During the trek, the sky opens and it pours buckets, drenching them. After a while, they get to a small log house that's been flooded, and they help the inhabitants, who view Kim with suspicion. She's used to it. Mystery: why is Kim needed but unwelcome? In Middleton, we find out Kim needs to go to one of the few remaining urban centers (Seattle) to do her "Feelie" recording. They take three weeks to walk there, and then find out once they've arrived that Ron's colony included instructions on a way to send a person back in time.
Nearly the entire population of earth (minus Kim and Monique) have been discussing whether they should send Kim back to stop Dementor. She's obviously the only one who could stop it. At the very end of the chapter, we find that Kim was sort of responsible for Dementor's "gift" - she chose to save Ron from death rather than stop Dementor, and the world is offering her a chance to make it right. But Kim isn't sure she wants to.
This chapter discusses the ethical ramifications of changing time - the results, whether or not Kim wants to go, etc.
Even though most people died shortly afterward (relatively speaking), they did enjoy longer life and prosperity for the duration of their lives, but at the cost of a racial imperative to go forth and procreate. Is it OK for Kim to change that? Things turned out OK in the end, didn't they? In other words, would it help or hurt to change things so Dementor didn't release his spray?
In the end, the world decides to send her - by a narrow margin. Kim herself waffles on it, and has doubts about the wisdom of taking on this mission. But she has personal reasons to go - namely, to see Ron. Unfortunately, the window is only 52 hours long and she must come back after that time, no matter what. If she succeeds, there's no telling what she'll find on her return.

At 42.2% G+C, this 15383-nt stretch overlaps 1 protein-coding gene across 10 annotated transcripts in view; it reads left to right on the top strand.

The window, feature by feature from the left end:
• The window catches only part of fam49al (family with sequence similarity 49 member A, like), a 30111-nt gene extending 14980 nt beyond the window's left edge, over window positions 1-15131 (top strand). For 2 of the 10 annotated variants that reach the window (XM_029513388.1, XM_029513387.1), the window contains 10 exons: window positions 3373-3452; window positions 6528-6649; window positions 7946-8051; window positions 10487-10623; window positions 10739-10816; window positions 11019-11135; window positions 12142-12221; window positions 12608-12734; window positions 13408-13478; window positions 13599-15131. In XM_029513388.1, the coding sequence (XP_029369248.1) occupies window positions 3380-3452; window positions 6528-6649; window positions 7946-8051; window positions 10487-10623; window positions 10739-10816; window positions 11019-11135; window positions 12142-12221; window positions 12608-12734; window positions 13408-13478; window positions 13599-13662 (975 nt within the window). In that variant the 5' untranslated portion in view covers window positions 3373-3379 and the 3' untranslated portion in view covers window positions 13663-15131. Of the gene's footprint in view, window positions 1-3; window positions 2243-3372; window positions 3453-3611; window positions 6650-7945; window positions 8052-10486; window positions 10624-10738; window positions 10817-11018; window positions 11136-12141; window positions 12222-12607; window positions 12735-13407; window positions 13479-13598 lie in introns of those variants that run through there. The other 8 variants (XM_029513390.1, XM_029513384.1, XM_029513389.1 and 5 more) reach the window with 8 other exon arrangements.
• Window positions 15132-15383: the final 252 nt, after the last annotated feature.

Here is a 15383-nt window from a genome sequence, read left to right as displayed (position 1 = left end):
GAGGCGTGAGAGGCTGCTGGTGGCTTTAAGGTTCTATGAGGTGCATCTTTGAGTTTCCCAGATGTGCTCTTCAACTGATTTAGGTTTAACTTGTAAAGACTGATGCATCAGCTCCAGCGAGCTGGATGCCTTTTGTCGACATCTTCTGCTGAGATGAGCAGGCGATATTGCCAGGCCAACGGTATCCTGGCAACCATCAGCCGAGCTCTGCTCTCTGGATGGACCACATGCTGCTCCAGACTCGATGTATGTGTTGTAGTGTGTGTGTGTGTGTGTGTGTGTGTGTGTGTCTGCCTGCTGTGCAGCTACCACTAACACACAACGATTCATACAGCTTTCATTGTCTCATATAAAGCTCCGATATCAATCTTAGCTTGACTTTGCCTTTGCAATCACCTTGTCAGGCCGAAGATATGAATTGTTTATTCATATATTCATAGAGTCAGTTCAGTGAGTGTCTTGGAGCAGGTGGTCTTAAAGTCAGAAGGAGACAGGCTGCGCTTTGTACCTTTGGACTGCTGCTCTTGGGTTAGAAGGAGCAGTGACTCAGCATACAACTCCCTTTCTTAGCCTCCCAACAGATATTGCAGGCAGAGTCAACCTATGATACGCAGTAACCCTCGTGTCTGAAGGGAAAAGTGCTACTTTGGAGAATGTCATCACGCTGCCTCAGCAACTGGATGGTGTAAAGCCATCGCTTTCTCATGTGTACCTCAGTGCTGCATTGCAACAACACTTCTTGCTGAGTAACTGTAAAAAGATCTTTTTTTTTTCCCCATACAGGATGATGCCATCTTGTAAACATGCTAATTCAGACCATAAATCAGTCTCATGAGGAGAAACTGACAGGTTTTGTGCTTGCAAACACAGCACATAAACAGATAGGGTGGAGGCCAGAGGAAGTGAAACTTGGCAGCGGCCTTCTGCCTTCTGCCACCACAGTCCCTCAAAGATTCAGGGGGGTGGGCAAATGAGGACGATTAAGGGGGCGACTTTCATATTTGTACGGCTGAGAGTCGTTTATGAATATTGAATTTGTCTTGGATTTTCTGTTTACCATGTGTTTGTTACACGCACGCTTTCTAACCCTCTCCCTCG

Kim is outfitted with a replica of her mission outfit and some goodies, including a Kimmunicator that is more than it seems. She is briefed (using sketchy historical documentation) on where to be and how to foil Dementor, and given a rough inventory of his lair at the time, including bondo-balls, lightning generators, the transportulator, assorted villanous odds and ends. She can't just go waaaay back before, it has to be at the cusp point within the window of her visit. So she can't dawdle. She's instructed to leave Ron behind so she doesn't get distracted this time.
If the plan works, the future world will be a very different place, but future (immortal) Kim will show back up there, no Ron, to see what's happened in 50,000 years. If it's the wrong thing to do, there's no way to un-undo it. She may be stuck by herself if the human race didn't make it.
And nobody can think of anything to help bring the colonists back to earth, which is kind of a moot point anyway. Future Ron is SoL.
On the way out, one white coat guy drags Kim aside and gives her some things... namely, a pair of arm cuffs and two drug injectors. If it looks like things are going to go wahooni-shaped, she is to find a likely-looking male and female and drug 'em up and slap the armbands on them, and stow them somewhere safe for several tens of thousands of years. The drug will keep them protected from the anagathic spray, and the armbands will keep them in stasis and young. They'll be mortal, but be able to have children. The rest of the world's population discussed and dismissed giving these to Kim, since they could be considered an easy way out. It's not optimal.